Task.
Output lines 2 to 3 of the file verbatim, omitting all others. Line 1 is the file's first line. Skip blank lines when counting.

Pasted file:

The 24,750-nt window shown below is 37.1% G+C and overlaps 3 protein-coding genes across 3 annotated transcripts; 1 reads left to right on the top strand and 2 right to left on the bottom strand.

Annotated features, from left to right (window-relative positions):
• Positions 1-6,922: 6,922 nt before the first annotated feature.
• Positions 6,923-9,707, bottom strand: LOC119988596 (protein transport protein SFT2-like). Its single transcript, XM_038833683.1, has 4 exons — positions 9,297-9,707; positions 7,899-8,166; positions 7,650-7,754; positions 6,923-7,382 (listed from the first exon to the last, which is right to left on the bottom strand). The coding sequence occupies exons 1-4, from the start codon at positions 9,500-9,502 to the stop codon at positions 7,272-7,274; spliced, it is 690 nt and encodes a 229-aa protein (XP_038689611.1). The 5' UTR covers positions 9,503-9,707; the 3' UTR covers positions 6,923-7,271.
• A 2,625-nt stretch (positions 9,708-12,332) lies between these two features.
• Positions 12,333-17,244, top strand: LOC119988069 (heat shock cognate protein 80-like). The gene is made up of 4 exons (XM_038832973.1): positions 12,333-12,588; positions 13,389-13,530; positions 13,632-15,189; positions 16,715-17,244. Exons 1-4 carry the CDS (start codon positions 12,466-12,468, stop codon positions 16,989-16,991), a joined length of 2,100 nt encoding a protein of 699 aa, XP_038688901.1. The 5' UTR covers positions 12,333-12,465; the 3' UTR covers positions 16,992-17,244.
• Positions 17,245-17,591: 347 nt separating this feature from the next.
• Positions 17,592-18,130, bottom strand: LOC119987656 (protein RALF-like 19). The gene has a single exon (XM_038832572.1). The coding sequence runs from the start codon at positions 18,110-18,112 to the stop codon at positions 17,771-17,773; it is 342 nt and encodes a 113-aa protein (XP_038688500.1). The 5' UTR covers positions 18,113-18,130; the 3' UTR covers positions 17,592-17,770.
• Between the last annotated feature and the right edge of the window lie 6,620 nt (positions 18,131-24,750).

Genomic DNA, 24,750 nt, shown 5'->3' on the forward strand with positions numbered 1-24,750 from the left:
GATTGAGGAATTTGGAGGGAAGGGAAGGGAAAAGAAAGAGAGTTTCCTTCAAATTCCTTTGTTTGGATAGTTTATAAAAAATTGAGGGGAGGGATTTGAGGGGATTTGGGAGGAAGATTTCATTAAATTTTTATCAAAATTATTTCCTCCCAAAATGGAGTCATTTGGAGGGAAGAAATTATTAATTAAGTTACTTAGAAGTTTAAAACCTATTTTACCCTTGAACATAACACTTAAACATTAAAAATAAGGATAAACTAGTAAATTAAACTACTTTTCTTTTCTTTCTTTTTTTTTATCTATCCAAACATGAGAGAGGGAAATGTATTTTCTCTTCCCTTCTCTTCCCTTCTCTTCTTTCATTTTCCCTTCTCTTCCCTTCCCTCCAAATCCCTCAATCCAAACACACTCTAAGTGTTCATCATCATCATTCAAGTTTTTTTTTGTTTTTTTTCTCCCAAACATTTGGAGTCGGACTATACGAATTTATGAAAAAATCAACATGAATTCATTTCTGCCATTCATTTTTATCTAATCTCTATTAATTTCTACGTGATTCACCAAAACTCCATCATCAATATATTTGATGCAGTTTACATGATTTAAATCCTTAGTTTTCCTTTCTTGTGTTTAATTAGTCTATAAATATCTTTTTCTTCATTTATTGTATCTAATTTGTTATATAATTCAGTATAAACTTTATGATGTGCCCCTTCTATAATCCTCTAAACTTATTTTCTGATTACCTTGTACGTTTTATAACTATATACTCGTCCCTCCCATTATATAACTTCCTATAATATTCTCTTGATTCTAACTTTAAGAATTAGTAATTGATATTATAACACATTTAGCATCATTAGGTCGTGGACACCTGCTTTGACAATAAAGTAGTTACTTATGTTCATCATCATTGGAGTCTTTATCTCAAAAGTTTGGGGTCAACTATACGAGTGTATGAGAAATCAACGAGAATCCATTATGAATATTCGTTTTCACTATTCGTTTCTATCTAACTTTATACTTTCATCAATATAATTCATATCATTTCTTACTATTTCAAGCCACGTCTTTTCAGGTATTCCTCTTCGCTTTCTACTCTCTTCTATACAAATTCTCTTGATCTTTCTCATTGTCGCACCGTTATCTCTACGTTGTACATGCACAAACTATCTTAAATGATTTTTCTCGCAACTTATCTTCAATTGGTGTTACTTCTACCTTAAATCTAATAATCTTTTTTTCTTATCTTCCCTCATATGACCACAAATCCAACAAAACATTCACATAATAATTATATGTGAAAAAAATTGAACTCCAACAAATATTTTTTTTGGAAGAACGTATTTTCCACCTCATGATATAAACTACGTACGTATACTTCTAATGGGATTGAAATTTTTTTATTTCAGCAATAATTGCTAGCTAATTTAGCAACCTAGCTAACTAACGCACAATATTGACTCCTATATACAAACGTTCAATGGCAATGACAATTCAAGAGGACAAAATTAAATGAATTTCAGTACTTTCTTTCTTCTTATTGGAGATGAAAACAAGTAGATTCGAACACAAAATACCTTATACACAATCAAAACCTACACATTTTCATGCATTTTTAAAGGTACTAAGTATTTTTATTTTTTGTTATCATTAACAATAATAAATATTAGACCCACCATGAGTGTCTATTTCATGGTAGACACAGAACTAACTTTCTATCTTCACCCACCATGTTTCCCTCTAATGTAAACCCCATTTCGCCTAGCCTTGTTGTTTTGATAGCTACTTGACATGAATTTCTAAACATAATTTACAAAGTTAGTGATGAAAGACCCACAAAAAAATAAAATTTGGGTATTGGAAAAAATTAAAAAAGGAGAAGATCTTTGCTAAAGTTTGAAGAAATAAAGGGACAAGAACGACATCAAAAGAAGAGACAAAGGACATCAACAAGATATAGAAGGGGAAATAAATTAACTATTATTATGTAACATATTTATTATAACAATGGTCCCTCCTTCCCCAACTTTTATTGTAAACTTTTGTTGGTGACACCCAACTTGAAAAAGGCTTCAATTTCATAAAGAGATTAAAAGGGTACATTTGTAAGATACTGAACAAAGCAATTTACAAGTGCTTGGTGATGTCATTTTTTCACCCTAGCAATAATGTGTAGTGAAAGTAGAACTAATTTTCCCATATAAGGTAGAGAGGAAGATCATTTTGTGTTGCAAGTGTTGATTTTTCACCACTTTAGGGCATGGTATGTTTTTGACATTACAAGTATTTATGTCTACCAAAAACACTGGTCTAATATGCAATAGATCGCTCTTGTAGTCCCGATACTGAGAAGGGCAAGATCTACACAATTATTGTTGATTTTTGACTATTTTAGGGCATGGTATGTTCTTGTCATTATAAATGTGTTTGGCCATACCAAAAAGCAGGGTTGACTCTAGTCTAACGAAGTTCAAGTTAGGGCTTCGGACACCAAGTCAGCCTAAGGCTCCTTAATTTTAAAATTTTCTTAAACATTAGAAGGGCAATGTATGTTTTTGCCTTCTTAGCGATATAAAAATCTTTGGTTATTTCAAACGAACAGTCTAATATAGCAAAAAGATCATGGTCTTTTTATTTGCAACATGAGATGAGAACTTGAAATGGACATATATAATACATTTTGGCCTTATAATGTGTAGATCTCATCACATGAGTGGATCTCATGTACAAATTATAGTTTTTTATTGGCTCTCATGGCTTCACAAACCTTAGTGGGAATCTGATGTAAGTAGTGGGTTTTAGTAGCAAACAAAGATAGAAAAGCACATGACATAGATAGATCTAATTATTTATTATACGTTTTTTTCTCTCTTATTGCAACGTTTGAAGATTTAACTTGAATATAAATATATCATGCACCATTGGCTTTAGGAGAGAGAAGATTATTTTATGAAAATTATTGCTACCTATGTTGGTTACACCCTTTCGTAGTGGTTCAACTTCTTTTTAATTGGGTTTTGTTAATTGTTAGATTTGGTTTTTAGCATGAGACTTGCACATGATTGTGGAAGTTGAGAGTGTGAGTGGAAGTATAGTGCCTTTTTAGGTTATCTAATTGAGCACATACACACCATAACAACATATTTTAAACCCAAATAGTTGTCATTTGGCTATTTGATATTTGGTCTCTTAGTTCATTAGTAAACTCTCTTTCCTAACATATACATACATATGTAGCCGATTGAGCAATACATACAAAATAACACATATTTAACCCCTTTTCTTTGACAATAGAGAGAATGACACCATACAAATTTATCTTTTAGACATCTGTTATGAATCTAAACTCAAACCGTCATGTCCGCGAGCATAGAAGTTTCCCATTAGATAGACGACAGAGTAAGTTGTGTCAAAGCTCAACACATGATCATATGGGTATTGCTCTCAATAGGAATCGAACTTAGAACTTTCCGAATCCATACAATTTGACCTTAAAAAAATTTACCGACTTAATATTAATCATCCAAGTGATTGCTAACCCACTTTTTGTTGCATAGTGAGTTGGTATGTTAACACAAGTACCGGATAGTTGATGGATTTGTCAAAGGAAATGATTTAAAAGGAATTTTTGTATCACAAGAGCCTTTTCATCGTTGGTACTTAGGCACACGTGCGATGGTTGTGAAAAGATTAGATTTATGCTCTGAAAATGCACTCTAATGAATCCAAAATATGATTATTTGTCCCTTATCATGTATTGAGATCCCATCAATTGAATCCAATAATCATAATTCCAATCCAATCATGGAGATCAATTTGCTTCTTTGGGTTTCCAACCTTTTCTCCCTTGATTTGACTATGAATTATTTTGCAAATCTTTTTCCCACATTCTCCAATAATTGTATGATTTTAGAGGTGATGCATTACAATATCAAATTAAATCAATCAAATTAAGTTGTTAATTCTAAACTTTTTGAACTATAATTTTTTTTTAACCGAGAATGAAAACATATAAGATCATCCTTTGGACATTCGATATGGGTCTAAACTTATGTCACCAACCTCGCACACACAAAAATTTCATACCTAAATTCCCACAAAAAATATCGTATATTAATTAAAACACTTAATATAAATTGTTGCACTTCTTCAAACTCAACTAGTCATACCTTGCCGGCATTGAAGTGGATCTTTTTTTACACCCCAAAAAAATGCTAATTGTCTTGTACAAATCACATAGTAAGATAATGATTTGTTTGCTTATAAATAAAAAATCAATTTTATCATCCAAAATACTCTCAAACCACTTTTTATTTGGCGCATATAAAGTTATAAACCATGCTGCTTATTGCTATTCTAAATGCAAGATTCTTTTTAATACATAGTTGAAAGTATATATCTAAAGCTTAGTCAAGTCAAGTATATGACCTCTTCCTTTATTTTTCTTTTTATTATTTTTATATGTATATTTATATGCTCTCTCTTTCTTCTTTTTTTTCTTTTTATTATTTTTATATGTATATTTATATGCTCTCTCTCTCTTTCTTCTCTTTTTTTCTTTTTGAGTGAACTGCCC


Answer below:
Annotated features, from left to right (window-relative positions):
• Positions 1-6,922: 6,922 nt before the first annotated feature.